The director of the Conservation of Forestry Resources in Morocco, Mohamed Ankouz, says the forest is in decline because people are on the rise. “When we were 6 million people, the balance was right,” he said in an impromptu interview in Rabat in 2002. “Now with 30 million, we have quite a problem. And 10 million make a living, directly or indirectly, in or around the forest. We have had years of drought and the forest is very fragile, and the shepherd’s use of the land compromises regeneration.” Still, he added, the macaques are a problem and the government has considered moving them.

Camperio Ciani acknowledges that macaques strip bark from cedars but says that’s a desperate measure in response to drought conditions exacerbated by shepherds. Droughts during the 1990s prompted the shepherds to set up forest camps near springs visited by monkeys. Some shepherds built concrete enclosures around the springs, blocking the monkeys’ access to the water. Camperio Ciani says the macaques then turned to eating the tops of cedar trees to get at the cambium tissue underneath the bark to slake their thirst. “Making water more accessible to wild animals,” Camperio Ciani and co-workers wrote in the journal Conservation Biology, “might reduce bark-stripping behavior.” The scientists propose rigging the concrete wells with ladders to accommodate the monkeys. In any event, the monkeys don’t kill healthy trees, says Mohamed Mouna, of the Scientific Institute of the University Mohammed Vin Rabat. Most of the trees debarked by the macaques, he says, “are alive and well today.” Meanwhile, the IUCN, in response to a request from the Moroccan government, has agreed to help study Barbary macaques in the wild and, among other things, assess how the monkeys’ bark-stripping affects forest health.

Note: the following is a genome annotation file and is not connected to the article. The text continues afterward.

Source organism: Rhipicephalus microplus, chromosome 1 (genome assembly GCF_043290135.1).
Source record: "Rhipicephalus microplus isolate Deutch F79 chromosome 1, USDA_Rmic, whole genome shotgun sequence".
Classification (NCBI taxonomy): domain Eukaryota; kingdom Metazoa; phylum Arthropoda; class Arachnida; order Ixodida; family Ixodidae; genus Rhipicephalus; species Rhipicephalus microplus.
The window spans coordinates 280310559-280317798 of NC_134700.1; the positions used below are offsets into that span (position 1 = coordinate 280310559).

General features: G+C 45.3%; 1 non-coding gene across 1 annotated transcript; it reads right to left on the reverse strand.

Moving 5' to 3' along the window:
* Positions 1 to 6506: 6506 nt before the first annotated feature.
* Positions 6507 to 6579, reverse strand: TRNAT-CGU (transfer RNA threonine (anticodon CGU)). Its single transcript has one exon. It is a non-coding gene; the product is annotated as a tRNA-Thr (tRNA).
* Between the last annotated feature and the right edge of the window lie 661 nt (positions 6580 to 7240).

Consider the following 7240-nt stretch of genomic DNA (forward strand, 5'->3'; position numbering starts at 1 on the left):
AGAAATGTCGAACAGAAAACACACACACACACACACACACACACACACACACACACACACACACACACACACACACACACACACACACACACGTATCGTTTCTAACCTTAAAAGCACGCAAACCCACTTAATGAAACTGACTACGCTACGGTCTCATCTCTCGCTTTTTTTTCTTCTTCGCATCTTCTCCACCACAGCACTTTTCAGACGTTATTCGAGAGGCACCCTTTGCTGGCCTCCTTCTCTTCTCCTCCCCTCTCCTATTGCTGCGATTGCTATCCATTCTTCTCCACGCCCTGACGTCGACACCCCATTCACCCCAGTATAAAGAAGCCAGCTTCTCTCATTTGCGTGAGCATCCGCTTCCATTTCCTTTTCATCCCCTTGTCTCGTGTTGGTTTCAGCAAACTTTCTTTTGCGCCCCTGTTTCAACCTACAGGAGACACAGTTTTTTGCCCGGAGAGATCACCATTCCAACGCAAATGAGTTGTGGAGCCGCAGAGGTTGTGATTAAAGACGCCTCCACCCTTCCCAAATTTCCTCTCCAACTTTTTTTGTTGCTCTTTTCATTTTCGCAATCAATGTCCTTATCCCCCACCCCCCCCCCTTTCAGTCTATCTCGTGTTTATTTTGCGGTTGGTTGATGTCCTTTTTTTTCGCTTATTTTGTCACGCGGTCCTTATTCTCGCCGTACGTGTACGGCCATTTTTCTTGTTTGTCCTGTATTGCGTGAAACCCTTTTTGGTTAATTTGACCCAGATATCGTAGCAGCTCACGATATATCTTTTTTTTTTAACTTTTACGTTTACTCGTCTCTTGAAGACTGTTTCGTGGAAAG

Today’s field biologists not only have to study animals, but also delve into seemingly intractable social, economic and land issues. At a conference in Ifrane this past June, Camperio Ciani presented a forest restoration plan that involves raising the Berber’s standard of living, making residents more aware of deforestation, supporting eco-tourism and restricting absentee investments in sheep. Without these steps, the Moroccan eco-drama will have only one conclusion, he says: things will get far worse for macaques and humans alike “if the root causes of the environmental deterioration aren’t addressed.”